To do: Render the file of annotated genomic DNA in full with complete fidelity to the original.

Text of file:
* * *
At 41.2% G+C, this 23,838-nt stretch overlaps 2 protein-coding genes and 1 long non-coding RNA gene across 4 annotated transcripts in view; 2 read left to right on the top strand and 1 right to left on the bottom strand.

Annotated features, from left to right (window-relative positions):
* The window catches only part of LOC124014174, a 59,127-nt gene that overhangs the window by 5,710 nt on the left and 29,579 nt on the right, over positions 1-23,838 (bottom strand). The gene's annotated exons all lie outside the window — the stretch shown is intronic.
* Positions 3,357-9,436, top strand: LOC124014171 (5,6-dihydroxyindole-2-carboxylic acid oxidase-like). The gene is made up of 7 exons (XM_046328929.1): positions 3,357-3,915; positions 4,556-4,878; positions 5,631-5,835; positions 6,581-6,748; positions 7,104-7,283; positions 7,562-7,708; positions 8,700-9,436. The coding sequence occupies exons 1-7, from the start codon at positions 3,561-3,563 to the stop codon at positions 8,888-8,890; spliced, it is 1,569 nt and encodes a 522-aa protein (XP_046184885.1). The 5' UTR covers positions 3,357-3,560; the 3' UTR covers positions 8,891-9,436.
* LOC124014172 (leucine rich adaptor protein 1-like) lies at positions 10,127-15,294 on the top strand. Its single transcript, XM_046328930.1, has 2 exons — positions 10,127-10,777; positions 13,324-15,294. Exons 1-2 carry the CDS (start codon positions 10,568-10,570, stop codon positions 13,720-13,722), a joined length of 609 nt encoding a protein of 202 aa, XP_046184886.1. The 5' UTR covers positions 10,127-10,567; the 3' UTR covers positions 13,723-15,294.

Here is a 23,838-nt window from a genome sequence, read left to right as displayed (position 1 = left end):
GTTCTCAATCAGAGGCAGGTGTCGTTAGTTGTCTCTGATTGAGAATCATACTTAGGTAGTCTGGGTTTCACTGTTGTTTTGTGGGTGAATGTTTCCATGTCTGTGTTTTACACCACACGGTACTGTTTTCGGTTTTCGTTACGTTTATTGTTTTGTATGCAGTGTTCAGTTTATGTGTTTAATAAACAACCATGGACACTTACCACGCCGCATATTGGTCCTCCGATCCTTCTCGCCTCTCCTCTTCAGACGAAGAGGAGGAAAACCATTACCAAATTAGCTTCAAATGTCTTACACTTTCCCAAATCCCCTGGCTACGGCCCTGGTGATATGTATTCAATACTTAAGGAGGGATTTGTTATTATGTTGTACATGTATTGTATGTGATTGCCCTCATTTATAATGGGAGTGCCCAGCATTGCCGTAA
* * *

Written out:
At 41.2% G+C, this 23,838-nt stretch overlaps 2 protein-coding genes and 1 long non-coding RNA gene across 4 annotated transcripts in view; 2 read left to right on the top strand and 1 right to left on the bottom strand.

Annotated features, from left to right (window-relative positions):
* The window catches only part of LOC124014174, a 59,127-nt gene that overhangs the window by 5,710 nt on the left and 29,579 nt on the right, over positions 1-23,838 (bottom strand). The gene's annotated exons all lie outside the window — the stretch shown is intronic.
* Positions 3,357-9,436, top strand: LOC124014171 (5,6-dihydroxyindole-2-carboxylic acid oxidase-like). The gene is made up of 7 exons (XM_046328929.1): positions 3,357-3,915; positions 4,556-4,878; positions 5,631-5,835; positions 6,581-6,748; positions 7,104-7,283; positions 7,562-7,708; positions 8,700-9,436. The coding sequence occupies exons 1-7, from the start codon at positions 3,561-3,563 to the stop codon at positions 8,888-8,890; spliced, it is 1,569 nt and encodes a 522-aa protein (XP_046184885.1). The 5' UTR covers positions 3,357-3,560; the 3' UTR covers positions 8,891-9,436.
* LOC124014172 (leucine rich adaptor protein 1-like) lies at positions 10,127-15,294 on the top strand. Its single transcript, XM_046328930.1, has 2 exons — positions 10,127-10,777; positions 13,324-15,294. Exons 1-2 carry the CDS (start codon positions 10,568-10,570, stop codon positions 13,720-13,722), a joined length of 609 nt encoding a protein of 202 aa, XP_046184886.1. The 5' UTR covers positions 10,127-10,567; the 3' UTR covers positions 13,723-15,294.

Here is a 23,838-nt window from a genome sequence, read left to right as displayed (position 1 = left end):
GTTCTCAATCAGAGGCAGGTGTCGTTAGTTGTCTCTGATTGAGAATCATACTTAGGTAGTCTGGGTTTCACTGTTGTTTTGTGGGTGAATGTTTCCATGTCTGTGTTTTACACCACACGGTACTGTTTTCGGTTTTCGTTACGTTTATTGTTTTGTATGCAGTGTTCAGTTTATGTGTTTAATAAACAACCATGGACACTTACCACGCCGCATATTGGTCCTCCGATCCTTCTCGCCTCTCCTCTTCAGACGAAGAGGAGGAAAACCATTACCAAATTAGCTTCAAATGTCTTACACTTTCCCAAATCCCCTGGCTACGGCCCTGGTGATATGTATTCAATACTTAAGGAGGGATTTGTTATTATGTTGTACATGTATTGTATGTGATTGCCCTCATTTATAATGGGAGTGCCCAGCATTGCCGTAA